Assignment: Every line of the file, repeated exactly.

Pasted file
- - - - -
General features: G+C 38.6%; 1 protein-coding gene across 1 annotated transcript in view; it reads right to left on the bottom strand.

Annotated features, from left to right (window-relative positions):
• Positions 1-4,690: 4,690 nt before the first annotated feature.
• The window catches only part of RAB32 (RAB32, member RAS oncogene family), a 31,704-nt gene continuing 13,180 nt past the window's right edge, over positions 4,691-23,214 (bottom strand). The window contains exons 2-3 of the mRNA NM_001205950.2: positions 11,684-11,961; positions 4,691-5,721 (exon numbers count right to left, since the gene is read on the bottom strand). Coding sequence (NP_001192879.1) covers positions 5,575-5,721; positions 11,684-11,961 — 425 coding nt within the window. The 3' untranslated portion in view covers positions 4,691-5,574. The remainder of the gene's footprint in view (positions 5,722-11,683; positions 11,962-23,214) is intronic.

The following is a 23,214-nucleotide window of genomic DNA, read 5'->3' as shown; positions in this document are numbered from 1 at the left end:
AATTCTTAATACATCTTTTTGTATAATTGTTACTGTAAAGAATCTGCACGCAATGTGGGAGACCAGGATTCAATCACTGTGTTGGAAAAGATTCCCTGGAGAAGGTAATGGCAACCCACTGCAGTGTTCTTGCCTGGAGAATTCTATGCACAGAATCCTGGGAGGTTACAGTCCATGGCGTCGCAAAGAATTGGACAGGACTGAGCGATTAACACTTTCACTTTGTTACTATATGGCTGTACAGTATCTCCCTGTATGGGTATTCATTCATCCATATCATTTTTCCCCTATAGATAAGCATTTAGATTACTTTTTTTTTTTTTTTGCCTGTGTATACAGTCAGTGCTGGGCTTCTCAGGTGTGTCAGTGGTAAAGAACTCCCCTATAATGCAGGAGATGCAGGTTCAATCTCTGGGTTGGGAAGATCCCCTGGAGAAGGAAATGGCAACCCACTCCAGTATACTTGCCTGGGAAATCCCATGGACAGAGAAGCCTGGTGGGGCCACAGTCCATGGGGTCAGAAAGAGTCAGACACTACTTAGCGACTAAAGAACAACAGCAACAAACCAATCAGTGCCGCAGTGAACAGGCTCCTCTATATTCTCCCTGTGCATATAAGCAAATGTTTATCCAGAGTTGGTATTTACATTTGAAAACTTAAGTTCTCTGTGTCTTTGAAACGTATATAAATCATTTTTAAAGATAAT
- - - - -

General features: G+C 38.6%; 1 protein-coding gene across 1 annotated transcript in view; it reads right to left on the bottom strand.

Annotated features, from left to right (window-relative positions):
• Positions 1-4,690: 4,690 nt before the first annotated feature.
• The window catches only part of RAB32 (RAB32, member RAS oncogene family), a 31,704-nt gene continuing 13,180 nt past the window's right edge, over positions 4,691-23,214 (bottom strand). The window contains exons 2-3 of the mRNA NM_001205950.2: positions 11,684-11,961; positions 4,691-5,721 (exon numbers count right to left, since the gene is read on the bottom strand). Coding sequence (NP_001192879.1) covers positions 5,575-5,721; positions 11,684-11,961 — 425 coding nt within the window. The 3' untranslated portion in view covers positions 4,691-5,574. The remainder of the gene's footprint in view (positions 5,722-11,683; positions 11,962-23,214) is intronic.

The following is a 23,214-nucleotide window of genomic DNA, read 5'->3' as shown; positions in this document are numbered from 1 at the left end:
AATTCTTAATACATCTTTTTGTATAATTGTTACTGTAAAGAATCTGCACGCAATGTGGGAGACCAGGATTCAATCACTGTGTTGGAAAAGATTCCCTGGAGAAGGTAATGGCAACCCACTGCAGTGTTCTTGCCTGGAGAATTCTATGCACAGAATCCTGGGAGGTTACAGTCCATGGCGTCGCAAAGAATTGGACAGGACTGAGCGATTAACACTTTCACTTTGTTACTATATGGCTGTACAGTATCTCCCTGTATGGGTATTCATTCATCCATATCATTTTTCCCCTATAGATAAGCATTTAGATTACTTTTTTTTTTTTTTTGCCTGTGTATACAGTCAGTGCTGGGCTTCTCAGGTGTGTCAGTGGTAAAGAACTCCCCTATAATGCAGGAGATGCAGGTTCAATCTCTGGGTTGGGAAGATCCCCTGGAGAAGGAAATGGCAACCCACTCCAGTATACTTGCCTGGGAAATCCCATGGACAGAGAAGCCTGGTGGGGCCACAGTCCATGGGGTCAGAAAGAGTCAGACACTACTTAGCGACTAAAGAACAACAGCAACAAACCAATCAGTGCCGCAGTGAACAGGCTCCTCTATATTCTCCCTGTGCATATAAGCAAATGTTTATCCAGAGTTGGTATTTACATTTGAAAACTTAAGTTCTCTGTGTCTTTGAAACGTATATAAATCATTTTTAAAGATAAT